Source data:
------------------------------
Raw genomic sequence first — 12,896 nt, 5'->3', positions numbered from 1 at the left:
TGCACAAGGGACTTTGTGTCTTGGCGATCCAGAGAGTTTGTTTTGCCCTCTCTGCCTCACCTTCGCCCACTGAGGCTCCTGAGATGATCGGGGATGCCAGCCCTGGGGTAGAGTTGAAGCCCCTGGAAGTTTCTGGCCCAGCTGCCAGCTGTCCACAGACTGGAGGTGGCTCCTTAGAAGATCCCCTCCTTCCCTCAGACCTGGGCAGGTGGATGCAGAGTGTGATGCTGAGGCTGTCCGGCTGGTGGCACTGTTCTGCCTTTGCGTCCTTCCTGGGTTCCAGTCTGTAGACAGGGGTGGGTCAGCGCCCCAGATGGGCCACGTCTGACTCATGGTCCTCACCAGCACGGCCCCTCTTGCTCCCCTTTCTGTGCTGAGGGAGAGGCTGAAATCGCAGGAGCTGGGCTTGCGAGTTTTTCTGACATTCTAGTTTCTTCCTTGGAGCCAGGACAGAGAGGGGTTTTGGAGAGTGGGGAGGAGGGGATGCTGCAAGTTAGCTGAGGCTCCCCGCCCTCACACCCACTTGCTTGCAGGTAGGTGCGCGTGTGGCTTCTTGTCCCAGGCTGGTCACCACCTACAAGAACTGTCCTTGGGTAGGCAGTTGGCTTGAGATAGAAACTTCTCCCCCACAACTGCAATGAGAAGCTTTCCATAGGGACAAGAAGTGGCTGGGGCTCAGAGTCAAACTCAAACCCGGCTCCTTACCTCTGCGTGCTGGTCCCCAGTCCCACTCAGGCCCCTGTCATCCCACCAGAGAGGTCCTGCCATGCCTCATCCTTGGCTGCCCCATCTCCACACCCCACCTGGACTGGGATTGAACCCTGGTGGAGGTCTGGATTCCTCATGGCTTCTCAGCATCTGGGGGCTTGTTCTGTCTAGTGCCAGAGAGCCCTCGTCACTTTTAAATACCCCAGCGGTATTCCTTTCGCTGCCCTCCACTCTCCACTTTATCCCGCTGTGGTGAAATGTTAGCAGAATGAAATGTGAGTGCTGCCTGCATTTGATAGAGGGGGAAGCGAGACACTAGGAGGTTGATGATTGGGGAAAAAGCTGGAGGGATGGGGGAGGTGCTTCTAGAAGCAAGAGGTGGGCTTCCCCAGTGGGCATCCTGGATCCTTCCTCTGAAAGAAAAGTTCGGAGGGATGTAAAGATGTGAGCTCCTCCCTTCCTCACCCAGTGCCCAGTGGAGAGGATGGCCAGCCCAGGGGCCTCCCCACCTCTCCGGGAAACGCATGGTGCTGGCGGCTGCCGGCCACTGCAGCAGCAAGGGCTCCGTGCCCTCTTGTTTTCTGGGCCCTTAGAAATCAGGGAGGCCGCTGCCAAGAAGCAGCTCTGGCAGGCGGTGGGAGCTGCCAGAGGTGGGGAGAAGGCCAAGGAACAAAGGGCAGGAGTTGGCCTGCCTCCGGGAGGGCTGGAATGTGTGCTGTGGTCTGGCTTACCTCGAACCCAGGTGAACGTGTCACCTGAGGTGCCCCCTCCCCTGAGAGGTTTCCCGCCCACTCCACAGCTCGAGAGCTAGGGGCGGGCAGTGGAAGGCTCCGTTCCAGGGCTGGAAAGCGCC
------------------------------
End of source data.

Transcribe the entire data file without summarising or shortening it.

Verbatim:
Raw genomic sequence first — 12,896 nt, 5'->3', positions numbered from 1 at the left:
TGCACAAGGGACTTTGTGTCTTGGCGATCCAGAGAGTTTGTTTTGCCCTCTCTGCCTCACCTTCGCCCACTGAGGCTCCTGAGATGATCGGGGATGCCAGCCCTGGGGTAGAGTTGAAGCCCCTGGAAGTTTCTGGCCCAGCTGCCAGCTGTCCACAGACTGGAGGTGGCTCCTTAGAAGATCCCCTCCTTCCCTCAGACCTGGGCAGGTGGATGCAGAGTGTGATGCTGAGGCTGTCCGGCTGGTGGCACTGTTCTGCCTTTGCGTCCTTCCTGGGTTCCAGTCTGTAGACAGGGGTGGGTCAGCGCCCCAGATGGGCCACGTCTGACTCATGGTCCTCACCAGCACGGCCCCTCTTGCTCCCCTTTCTGTGCTGAGGGAGAGGCTGAAATCGCAGGAGCTGGGCTTGCGAGTTTTTCTGACATTCTAGTTTCTTCCTTGGAGCCAGGACAGAGAGGGGTTTTGGAGAGTGGGGAGGAGGGGATGCTGCAAGTTAGCTGAGGCTCCCCGCCCTCACACCCACTTGCTTGCAGGTAGGTGCGCGTGTGGCTTCTTGTCCCAGGCTGGTCACCACCTACAAGAACTGTCCTTGGGTAGGCAGTTGGCTTGAGATAGAAACTTCTCCCCCACAACTGCAATGAGAAGCTTTCCATAGGGACAAGAAGTGGCTGGGGCTCAGAGTCAAACTCAAACCCGGCTCCTTACCTCTGCGTGCTGGTCCCCAGTCCCACTCAGGCCCCTGTCATCCCACCAGAGAGGTCCTGCCATGCCTCATCCTTGGCTGCCCCATCTCCACACCCCACCTGGACTGGGATTGAACCCTGGTGGAGGTCTGGATTCCTCATGGCTTCTCAGCATCTGGGGGCTTGTTCTGTCTAGTGCCAGAGAGCCCTCGTCACTTTTAAATACCCCAGCGGTATTCCTTTCGCTGCCCTCCACTCTCCACTTTATCCCGCTGTGGTGAAATGTTAGCAGAATGAAATGTGAGTGCTGCCTGCATTTGATAGAGGGGGAAGCGAGACACTAGGAGGTTGATGATTGGGGAAAAAGCTGGAGGGATGGGGGAGGTGCTTCTAGAAGCAAGAGGTGGGCTTCCCCAGTGGGCATCCTGGATCCTTCCTCTGAAAGAAAAGTTCGGAGGGATGTAAAGATGTGAGCTCCTCCCTTCCTCACCCAGTGCCCAGTGGAGAGGATGGCCAGCCCAGGGGCCTCCCCACCTCTCCGGGAAACGCATGGTGCTGGCGGCTGCCGGCCACTGCAGCAGCAAGGGCTCCGTGCCCTCTTGTTTTCTGGGCCCTTAGAAATCAGGGAGGCCGCTGCCAAGAAGCAGCTCTGGCAGGCGGTGGGAGCTGCCAGAGGTGGGGAGAAGGCCAAGGAACAAAGGGCAGGAGTTGGCCTGCCTCCGGGAGGGCTGGAATGTGTGCTGTGGTCTGGCTTACCTCGAACCCAGGTGAACGTGTCACCTGAGGTGCCCCCTCCCCTGAGAGGTTTCCCGCCCACTCCACAGCTCGAGAGCTAGGGGCGGGCAGTGGAAGGCTCCGTTCCAGGGCTGGAAAGCGCC